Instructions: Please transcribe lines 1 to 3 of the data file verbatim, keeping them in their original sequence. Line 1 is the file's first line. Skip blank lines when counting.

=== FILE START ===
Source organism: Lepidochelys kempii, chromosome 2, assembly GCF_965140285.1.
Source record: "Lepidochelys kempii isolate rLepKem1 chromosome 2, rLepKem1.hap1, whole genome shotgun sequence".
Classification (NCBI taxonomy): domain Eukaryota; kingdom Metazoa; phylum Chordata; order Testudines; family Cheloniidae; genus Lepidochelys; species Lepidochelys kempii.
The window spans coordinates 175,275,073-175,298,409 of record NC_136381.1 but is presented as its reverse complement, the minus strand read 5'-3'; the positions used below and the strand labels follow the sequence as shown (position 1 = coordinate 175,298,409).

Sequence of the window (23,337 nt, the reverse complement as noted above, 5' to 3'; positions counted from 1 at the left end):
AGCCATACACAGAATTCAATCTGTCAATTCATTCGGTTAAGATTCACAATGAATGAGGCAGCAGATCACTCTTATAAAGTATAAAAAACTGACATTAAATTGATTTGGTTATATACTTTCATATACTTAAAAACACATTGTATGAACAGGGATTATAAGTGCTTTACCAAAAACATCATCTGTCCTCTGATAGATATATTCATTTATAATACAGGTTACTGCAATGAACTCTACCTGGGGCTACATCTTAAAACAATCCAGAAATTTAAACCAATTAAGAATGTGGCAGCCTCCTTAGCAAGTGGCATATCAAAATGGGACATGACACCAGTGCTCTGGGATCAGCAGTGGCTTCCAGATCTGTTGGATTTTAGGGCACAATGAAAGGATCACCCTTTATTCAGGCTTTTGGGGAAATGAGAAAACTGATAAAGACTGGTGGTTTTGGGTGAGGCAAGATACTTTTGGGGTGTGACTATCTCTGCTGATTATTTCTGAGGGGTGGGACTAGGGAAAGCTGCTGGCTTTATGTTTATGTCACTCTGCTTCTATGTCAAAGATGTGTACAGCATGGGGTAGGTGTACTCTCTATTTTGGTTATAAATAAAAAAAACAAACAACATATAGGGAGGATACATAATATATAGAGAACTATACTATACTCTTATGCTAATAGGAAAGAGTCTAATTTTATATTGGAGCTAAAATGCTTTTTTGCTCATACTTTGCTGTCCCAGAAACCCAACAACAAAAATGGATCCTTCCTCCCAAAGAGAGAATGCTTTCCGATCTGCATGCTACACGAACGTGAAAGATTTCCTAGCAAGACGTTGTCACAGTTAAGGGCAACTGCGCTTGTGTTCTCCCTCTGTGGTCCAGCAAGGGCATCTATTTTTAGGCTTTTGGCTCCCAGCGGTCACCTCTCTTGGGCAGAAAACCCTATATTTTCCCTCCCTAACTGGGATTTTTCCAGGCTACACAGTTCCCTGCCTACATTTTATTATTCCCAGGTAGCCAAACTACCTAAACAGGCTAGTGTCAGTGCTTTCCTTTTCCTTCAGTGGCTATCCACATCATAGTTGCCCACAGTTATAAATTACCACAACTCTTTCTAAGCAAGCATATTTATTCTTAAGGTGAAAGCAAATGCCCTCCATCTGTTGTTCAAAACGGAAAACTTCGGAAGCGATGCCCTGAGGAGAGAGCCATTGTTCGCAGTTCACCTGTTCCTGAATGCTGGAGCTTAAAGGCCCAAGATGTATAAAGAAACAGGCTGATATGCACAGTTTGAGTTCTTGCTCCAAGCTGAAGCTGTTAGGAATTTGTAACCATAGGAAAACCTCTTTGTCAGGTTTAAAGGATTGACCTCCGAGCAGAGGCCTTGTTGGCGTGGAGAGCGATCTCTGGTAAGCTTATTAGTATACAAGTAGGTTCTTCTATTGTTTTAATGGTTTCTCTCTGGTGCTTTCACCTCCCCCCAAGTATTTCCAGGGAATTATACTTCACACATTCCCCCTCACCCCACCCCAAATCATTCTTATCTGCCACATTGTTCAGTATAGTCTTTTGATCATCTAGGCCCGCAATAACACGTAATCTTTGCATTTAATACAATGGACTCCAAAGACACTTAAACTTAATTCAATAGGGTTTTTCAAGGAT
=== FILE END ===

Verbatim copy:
Source organism: Lepidochelys kempii, chromosome 2, assembly GCF_965140285.1.
Source record: "Lepidochelys kempii isolate rLepKem1 chromosome 2, rLepKem1.hap1, whole genome shotgun sequence".
Classification (NCBI taxonomy): domain Eukaryota; kingdom Metazoa; phylum Chordata; order Testudines; family Cheloniidae; genus Lepidochelys; species Lepidochelys kempii.